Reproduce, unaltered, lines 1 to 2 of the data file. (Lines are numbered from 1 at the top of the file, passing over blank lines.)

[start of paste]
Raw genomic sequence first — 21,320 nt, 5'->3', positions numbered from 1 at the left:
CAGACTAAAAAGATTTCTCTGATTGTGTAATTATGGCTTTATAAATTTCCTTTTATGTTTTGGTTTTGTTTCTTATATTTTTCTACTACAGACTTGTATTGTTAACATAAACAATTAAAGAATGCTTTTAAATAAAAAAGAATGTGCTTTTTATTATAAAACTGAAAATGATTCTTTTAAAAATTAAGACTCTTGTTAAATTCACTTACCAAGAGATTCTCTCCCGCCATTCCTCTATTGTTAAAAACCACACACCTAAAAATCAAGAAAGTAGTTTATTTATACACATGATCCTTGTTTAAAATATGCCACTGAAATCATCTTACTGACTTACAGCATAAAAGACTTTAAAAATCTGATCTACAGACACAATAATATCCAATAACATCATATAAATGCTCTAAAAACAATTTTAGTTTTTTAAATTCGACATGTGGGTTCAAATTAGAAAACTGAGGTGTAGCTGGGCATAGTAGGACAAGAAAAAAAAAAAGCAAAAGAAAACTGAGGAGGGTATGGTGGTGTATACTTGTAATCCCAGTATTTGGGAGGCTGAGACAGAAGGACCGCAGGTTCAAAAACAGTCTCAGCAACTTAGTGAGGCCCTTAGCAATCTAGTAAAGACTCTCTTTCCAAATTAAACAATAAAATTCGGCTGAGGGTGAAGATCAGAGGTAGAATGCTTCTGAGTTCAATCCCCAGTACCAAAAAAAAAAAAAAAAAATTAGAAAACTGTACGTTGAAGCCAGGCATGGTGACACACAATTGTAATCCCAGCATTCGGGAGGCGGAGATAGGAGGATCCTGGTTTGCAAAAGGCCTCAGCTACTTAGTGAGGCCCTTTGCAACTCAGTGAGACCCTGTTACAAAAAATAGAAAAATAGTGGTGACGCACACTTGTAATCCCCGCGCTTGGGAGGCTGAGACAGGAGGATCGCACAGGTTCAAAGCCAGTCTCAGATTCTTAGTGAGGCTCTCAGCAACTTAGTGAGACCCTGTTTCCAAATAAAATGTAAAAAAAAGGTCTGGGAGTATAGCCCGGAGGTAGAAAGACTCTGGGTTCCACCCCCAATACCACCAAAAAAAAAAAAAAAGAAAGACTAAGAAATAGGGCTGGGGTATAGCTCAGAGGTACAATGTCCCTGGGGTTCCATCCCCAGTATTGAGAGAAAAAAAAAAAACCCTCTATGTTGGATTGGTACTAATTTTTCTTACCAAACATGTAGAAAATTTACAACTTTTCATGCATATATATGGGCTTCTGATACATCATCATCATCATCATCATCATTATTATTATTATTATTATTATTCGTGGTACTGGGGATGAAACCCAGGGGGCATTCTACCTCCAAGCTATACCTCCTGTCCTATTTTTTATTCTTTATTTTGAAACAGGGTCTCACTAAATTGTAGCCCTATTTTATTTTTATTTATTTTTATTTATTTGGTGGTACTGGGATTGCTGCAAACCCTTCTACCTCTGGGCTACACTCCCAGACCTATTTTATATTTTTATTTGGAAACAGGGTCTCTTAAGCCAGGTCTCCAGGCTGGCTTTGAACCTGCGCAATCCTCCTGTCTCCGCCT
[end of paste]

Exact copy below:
Raw genomic sequence first — 21,320 nt, 5'->3', positions numbered from 1 at the left:
CAGACTAAAAAGATTTCTCTGATTGTGTAATTATGGCTTTATAAATTTCCTTTTATGTTTTGGTTTTGTTTCTTATATTTTTCTACTACAGACTTGTATTGTTAACATAAACAATTAAAGAATGCTTTTAAATAAAAAAGAATGTGCTTTTTATTATAAAACTGAAAATGATTCTTTTAAAAATTAAGACTCTTGTTAAATTCACTTACCAAGAGATTCTCTCCCGCCATTCCTCTATTGTTAAAAACCACACACCTAAAAATCAAGAAAGTAGTTTATTTATACACATGATCCTTGTTTAAAATATGCCACTGAAATCATCTTACTGACTTACAGCATAAAAGACTTTAAAAATCTGATCTACAGACACAATAATATCCAATAACATCATATAAATGCTCTAAAAACAATTTTAGTTTTTTAAATTCGACATGTGGGTTCAAATTAGAAAACTGAGGTGTAGCTGGGCATAGTAGGACAAGAAAAAAAAAAAGCAAAAGAAAACTGAGGAGGGTATGGTGGTGTATACTTGTAATCCCAGTATTTGGGAGGCTGAGACAGAAGGACCGCAGGTTCAAAAACAGTCTCAGCAACTTAGTGAGGCCCTTAGCAATCTAGTAAAGACTCTCTTTCCAAATTAAACAATAAAATTCGGCTGAGGGTGAAGATCAGAGGTAGAATGCTTCTGAGTTCAATCCCCAGTACCAAAAAAAAAAAAAAAAAATTAGAAAACTGTACGTTGAAGCCAGGCATGGTGACACACAATTGTAATCCCAGCATTCGGGAGGCGGAGATAGGAGGATCCTGGTTTGCAAAAGGCCTCAGCTACTTAGTGAGGCCCTTTGCAACTCAGTGAGACCCTGTTACAAAAAATAGAAAAATAGTGGTGACGCACACTTGTAATCCCCGCGCTTGGGAGGCTGAGACAGGAGGATCGCACAGGTTCAAAGCCAGTCTCAGATTCTTAGTGAGGCTCTCAGCAACTTAGTGAGACCCTGTTTCCAAATAAAATGTAAAAAAAAGGTCTGGGAGTATAGCCCGGAGGTAGAAAGACTCTGGGTTCCACCCCCAATACCACCAAAAAAAAAAAAAAAGAAAGACTAAGAAATAGGGCTGGGGTATAGCTCAGAGGTACAATGTCCCTGGGGTTCCATCCCCAGTATTGAGAGAAAAAAAAAAAACCCTCTATGTTGGATTGGTACTAATTTTTCTTACCAAACATGTAGAAAATTTACAACTTTTCATGCATATATATGGGCTTCTGATACATCATCATCATCATCATCATCATTATTATTATTATTATTATTATTCGTGGTACTGGGGATGAAACCCAGGGGGCATTCTACCTCCAAGCTATACCTCCTGTCCTATTTTTTATTCTTTATTTTGAAACAGGGTCTCACTAAATTGTAGCCCTATTTTATTTTTATTTATTTTTATTTATTTGGTGGTACTGGGATTGCTGCAAACCCTTCTACCTCTGGGCTACACTCCCAGACCTATTTTATATTTTTATTTGGAAACAGGGTCTCTTAAGCCAGGTCTCCAGGCTGGCTTTGAACCTGCGCAATCCTCCTGTCTCCGCCT